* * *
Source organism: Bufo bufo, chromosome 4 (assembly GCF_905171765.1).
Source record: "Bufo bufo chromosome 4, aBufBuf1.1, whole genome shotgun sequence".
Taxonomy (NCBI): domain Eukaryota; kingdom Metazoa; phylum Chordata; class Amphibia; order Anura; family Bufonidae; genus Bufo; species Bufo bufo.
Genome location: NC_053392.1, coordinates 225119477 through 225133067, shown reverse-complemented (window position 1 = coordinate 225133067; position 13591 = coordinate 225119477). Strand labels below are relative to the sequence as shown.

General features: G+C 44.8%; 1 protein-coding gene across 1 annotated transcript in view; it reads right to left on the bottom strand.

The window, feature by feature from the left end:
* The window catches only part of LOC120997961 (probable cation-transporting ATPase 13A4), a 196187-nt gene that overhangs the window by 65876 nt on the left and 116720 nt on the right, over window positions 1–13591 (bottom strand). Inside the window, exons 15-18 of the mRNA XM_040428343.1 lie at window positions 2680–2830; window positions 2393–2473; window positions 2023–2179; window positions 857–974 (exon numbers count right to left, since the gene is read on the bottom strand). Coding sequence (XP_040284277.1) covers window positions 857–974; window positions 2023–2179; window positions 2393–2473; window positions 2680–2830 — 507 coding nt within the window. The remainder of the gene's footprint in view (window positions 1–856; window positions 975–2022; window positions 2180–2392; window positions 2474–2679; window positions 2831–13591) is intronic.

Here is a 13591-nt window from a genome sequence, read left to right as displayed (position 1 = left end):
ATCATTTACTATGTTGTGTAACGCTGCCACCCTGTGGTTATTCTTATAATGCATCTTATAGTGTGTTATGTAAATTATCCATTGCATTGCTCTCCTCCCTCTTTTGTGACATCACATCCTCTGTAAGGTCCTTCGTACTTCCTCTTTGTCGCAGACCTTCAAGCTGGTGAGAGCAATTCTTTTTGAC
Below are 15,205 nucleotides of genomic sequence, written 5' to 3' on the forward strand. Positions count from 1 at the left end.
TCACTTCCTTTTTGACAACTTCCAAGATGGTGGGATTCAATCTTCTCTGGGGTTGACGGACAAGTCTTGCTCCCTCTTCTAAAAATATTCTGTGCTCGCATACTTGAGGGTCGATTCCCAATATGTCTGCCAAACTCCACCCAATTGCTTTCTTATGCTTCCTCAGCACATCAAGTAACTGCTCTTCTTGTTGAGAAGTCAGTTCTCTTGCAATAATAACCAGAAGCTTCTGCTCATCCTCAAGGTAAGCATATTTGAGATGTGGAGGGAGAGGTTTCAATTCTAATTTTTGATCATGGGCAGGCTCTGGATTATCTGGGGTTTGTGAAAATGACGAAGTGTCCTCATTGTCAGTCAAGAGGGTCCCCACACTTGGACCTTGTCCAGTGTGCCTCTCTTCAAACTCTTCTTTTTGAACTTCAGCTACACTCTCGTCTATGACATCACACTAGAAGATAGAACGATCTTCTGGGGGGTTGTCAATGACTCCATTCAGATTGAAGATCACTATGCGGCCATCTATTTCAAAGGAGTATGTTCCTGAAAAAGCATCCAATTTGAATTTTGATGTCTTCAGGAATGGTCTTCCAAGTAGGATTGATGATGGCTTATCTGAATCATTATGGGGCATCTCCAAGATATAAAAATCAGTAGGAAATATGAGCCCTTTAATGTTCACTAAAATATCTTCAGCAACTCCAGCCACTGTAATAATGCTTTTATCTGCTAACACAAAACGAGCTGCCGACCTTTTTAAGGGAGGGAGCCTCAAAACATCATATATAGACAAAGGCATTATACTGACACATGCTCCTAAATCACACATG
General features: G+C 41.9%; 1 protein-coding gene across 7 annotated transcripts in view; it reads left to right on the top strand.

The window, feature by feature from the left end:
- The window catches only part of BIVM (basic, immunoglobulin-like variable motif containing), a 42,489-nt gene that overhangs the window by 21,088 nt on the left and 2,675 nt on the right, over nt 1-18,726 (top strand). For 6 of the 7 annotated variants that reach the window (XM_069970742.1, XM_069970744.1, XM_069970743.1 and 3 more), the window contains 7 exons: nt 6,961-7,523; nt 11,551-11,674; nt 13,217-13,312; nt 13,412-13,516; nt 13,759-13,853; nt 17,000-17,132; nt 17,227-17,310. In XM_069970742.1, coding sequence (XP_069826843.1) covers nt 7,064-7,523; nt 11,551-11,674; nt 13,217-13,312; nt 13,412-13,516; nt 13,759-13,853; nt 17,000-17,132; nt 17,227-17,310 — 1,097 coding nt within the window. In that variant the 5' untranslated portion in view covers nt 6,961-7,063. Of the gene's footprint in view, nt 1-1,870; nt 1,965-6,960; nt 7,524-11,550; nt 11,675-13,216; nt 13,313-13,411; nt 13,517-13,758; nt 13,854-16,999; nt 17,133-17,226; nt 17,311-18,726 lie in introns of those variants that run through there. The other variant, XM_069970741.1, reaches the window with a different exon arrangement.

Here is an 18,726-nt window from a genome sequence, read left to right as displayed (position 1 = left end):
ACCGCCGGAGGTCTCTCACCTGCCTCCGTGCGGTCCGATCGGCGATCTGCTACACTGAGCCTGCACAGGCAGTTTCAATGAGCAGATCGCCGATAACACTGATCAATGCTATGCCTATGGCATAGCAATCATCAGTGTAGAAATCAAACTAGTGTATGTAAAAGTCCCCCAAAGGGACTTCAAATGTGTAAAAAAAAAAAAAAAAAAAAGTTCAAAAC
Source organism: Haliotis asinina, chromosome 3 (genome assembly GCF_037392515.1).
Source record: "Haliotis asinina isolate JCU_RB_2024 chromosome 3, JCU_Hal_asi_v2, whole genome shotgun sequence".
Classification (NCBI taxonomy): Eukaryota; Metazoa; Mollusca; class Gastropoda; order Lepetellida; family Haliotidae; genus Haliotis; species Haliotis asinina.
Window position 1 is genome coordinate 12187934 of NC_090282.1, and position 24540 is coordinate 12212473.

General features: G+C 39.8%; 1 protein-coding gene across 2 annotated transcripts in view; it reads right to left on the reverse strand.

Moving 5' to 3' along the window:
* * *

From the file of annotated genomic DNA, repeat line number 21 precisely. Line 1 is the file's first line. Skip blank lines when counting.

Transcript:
General features: G+C 39.8%; 1 protein-coding gene across 2 annotated transcripts in view; it reads right to left on the reverse strand.